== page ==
Score at Step 4 (Z = +1.00) is not more extreme than score at Step 3 (Z = +1.64). Therefore, fail to reject the null hypothesis.

Here you will either reject the null hypothesis or fail to reject the null hypothesis by comparing Step 3 and Step 4.  If Step 4 is larger than Step 3, you can reject the null hypothesis.  If Step 3 is not larger than Step 4, you fail to reject the null hypothesis.

OK.  Now your turn.  I’ll give you the scenario.  You work through all five steps.   Show your work.

Polluted Region Example

(fictional data)

Does pollution affect amount of sleep? A person living in a polluted region was randomly selected; his sleep the night before was 10.2 hours. In the general population, amount of sleep is normally distributed with μ = 8 and σ = 1.   Use a two-tailed test at the .05 significance level.

Part Two

Personality Attractiveness Example

(from text)

A social psychologist is interested in whether being told a person has positive personality qualities increases ratings of the physical attractiveness of that person. The psychologist asks 64 randomly selected students to rate the attractiveness of a particular person in a photograph. Prior to rating the attractiveness of the person, each student is told that the person has positive personality qualities (kindness, warmth, a sense of humor, and intelligence). On a scale of 0 (the lowest possible attractiveness) to 400 (the highest possible attractiveness), the mean attractiveness rating given by the 64 students is 220. From previous research, the psychologist knows that the attractiveness ratings of the person in the photograph (when no mention is made of the person’s positive personality qualities) have a mean of 200 and a standard deviation of 48.  Use a one-tailed test at the .05 level of significance.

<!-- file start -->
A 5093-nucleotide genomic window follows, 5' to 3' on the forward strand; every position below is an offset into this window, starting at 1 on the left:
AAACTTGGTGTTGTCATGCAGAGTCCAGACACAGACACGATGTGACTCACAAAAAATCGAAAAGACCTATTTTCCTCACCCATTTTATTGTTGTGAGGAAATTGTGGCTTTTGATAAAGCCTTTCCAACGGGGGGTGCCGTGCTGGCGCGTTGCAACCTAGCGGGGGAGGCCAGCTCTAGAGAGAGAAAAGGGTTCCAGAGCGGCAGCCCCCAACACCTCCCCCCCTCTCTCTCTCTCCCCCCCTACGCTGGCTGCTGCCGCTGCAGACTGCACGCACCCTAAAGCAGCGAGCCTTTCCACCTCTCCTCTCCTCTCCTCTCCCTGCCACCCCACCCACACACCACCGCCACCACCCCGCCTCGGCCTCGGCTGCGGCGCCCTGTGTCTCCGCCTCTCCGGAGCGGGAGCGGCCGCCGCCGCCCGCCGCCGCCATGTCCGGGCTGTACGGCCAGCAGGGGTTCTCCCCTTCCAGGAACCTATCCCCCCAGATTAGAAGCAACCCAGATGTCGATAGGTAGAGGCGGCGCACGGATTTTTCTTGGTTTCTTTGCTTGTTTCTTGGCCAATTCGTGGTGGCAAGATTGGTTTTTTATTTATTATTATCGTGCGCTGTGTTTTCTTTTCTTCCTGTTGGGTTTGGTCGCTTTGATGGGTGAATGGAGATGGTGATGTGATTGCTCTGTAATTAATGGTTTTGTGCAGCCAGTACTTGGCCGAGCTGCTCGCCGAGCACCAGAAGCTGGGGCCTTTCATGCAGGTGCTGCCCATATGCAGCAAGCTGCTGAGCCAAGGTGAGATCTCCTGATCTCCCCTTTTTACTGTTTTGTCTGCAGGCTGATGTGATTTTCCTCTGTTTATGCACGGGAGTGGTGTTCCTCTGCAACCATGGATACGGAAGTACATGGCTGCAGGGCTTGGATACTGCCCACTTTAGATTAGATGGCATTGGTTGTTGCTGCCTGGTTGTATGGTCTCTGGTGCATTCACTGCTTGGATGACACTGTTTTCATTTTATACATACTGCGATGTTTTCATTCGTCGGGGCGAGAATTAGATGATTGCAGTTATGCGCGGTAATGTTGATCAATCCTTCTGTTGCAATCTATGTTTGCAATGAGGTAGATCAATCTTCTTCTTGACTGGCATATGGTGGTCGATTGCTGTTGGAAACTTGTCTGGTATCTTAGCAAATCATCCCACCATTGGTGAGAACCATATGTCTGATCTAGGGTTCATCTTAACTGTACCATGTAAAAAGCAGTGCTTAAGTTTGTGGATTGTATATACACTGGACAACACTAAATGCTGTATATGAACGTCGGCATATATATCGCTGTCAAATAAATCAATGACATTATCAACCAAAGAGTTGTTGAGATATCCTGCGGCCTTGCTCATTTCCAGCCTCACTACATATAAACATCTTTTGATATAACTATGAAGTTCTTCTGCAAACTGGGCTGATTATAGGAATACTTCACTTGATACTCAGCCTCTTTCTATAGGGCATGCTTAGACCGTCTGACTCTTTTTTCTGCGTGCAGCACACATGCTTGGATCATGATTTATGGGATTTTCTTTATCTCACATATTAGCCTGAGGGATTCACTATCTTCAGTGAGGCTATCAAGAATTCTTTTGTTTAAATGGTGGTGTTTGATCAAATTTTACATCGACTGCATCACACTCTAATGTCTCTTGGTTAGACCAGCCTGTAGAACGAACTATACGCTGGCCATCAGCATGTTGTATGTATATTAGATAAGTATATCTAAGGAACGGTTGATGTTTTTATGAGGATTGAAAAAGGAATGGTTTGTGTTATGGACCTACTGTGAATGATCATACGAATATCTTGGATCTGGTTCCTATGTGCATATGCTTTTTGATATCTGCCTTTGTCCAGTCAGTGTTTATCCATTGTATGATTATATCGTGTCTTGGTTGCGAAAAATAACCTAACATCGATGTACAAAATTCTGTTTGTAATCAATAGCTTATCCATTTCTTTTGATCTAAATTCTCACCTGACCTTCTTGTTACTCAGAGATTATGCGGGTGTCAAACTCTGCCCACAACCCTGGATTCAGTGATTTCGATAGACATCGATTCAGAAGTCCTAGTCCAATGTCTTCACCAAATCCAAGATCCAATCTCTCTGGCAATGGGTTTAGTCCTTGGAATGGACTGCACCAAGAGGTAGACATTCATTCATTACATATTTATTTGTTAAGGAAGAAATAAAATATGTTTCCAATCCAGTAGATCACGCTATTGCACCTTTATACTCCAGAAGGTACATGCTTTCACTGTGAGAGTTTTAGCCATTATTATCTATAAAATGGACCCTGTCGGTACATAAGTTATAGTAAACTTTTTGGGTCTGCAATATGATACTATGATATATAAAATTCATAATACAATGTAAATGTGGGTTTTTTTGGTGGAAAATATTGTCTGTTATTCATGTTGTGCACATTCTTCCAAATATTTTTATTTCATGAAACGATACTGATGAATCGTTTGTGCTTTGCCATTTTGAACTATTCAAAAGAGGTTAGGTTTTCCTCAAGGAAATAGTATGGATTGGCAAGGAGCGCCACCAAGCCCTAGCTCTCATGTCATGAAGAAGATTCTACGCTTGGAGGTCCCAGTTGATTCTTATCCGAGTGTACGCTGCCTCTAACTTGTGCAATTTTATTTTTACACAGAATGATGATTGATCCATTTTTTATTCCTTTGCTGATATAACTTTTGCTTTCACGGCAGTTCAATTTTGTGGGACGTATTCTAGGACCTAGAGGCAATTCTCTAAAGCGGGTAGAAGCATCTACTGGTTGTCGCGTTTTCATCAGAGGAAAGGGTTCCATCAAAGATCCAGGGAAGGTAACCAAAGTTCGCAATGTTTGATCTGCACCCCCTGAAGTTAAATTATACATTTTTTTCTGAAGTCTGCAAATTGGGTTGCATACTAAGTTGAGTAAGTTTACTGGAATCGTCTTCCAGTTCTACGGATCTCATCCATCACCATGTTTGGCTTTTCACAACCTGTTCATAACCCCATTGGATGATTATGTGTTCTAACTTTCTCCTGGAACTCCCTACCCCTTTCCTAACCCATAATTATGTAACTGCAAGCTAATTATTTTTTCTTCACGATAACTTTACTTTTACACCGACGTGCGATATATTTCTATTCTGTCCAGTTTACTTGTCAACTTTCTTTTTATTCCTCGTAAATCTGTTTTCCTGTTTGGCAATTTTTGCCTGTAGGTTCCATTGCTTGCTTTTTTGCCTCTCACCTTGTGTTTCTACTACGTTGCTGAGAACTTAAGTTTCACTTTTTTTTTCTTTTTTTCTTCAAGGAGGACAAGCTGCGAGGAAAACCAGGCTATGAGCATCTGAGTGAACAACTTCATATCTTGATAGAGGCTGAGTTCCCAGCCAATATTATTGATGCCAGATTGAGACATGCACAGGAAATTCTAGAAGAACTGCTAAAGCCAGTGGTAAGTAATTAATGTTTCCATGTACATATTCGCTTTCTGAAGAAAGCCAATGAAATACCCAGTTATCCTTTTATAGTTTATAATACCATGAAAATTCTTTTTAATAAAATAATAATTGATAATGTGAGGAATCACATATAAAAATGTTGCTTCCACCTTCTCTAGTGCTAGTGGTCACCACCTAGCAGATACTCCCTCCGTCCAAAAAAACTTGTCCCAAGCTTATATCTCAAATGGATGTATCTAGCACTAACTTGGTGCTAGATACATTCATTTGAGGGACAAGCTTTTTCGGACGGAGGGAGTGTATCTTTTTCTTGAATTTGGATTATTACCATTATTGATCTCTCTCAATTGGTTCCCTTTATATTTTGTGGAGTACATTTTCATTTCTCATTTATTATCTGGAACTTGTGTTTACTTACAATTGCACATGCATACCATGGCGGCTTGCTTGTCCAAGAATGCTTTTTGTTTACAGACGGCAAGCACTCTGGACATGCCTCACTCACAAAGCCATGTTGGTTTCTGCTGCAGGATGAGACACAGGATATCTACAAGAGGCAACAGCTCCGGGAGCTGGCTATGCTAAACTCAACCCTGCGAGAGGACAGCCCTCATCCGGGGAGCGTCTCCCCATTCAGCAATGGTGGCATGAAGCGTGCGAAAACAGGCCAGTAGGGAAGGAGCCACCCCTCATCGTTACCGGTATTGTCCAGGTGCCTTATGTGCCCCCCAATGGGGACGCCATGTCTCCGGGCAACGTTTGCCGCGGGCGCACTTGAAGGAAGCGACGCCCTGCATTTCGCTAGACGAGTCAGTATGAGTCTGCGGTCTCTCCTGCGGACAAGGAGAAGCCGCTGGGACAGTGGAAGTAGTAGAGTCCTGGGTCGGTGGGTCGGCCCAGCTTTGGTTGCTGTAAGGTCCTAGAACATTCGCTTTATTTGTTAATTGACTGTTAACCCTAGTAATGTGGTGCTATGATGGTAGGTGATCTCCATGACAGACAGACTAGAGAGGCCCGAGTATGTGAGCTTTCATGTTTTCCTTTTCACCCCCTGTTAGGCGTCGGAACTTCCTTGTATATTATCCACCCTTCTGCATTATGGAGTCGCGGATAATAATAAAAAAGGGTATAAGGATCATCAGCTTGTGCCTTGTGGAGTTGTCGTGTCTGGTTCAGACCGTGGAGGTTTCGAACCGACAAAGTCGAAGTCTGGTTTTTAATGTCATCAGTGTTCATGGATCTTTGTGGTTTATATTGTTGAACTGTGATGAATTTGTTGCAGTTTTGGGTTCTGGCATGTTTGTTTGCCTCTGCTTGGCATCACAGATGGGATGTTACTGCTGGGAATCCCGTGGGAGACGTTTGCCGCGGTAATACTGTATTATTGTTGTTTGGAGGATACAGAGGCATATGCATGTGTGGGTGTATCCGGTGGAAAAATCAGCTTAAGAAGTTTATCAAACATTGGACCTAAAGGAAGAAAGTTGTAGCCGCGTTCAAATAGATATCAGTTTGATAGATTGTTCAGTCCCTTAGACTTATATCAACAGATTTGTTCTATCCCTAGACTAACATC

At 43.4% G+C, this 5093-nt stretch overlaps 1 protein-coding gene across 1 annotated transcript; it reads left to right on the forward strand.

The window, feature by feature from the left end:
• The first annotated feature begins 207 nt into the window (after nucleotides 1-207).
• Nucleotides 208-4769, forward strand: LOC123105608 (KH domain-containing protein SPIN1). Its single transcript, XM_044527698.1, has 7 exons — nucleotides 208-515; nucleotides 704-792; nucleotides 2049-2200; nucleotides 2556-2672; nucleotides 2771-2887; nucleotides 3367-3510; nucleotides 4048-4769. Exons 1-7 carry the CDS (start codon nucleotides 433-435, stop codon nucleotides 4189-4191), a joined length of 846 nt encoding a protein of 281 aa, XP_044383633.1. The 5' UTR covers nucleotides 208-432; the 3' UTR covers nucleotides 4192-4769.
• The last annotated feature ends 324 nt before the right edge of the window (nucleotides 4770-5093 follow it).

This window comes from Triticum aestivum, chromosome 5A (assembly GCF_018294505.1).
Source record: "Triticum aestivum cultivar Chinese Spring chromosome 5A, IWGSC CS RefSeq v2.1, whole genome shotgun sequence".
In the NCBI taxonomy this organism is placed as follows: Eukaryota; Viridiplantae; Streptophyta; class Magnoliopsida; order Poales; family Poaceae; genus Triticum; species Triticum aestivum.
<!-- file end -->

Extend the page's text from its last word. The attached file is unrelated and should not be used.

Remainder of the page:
Œ   Restate question as a research hypothesis and a null hypothesis about the populations.

Research hypothesis:     There will be a statistically significant difference between the attractiveness ratings of students who are told the person has positive personality qualities when compared to the general population who are told nothing about the person’s personality qualities.  1 > μ2)

Null hypothesis:        There will not be a statistically significant difference between the attractiveness ratings of students who are told the person has positive personality qualities when compared to the general population who are told nothing about the person’s personality qualities. (μ1 ≤ μ2)

See explanation above.  It’s the same.

?   Determine the characteristics of the comparison distribution.

Sample: N = 64, M = 220

Population 2: µ = 200, σ= 48, shape = unknown

μM = μ                   à μM = 200

σ2M = σ2 / N          à σ2M = 482 / 64 = 2304 / 64 = 36

σM = √σ2M                         à σM = √36 = 6

This step is different from above.  The question is providing you with the information in

blue; however, you now have to take that information and calculate your Distribution of

Means.

Ž   Determine the cutoff sample score (or Z score) on the comparison distribution at which the null hypothesis should be rejected.

For a .05 probability (top 5% of comparison distribution), Z needed is +1.64.

See explanation above.

?   Determine your sample's score on the comparison distribution.

Sample: N = 64, M = 220

Z = (MμM) / σM  à  Z = (220 – 200) / 6 = 20 / 6 = 3.33. (Z = +3.33)

You’ll need your numbers from Step 2 to calculate this z score.

?   Decide whether to reject the null hypothesis.

Score at Step 4 (Z = +3.33) is more extreme than score at Step 3 (Z = +1.64). Therefore, reject null hypothesis.

See explanation above.

OK.  Now your turn.  I’ll give you the scenario.  You work through all five steps.   Show your work.

Stress Reduction Example

(fictional data)

A health psychologist wants to test the effectiveness of a new stress-reduction method. In the general population, stress level is normally distributed with m = 40 and s = 10. A randomly selected group of 20 individuals participated in this experiment with a m = 25.  Use a .01 level of significance and a one-tailed test.

Part Three

Explain in narrative form the concept of Effect Size and how to calculate it.

What is the effect size for the personality-attractiveness example discussed previously?

 Subject Science Due By (Pacific Time) 03/11/2013 02:00 pm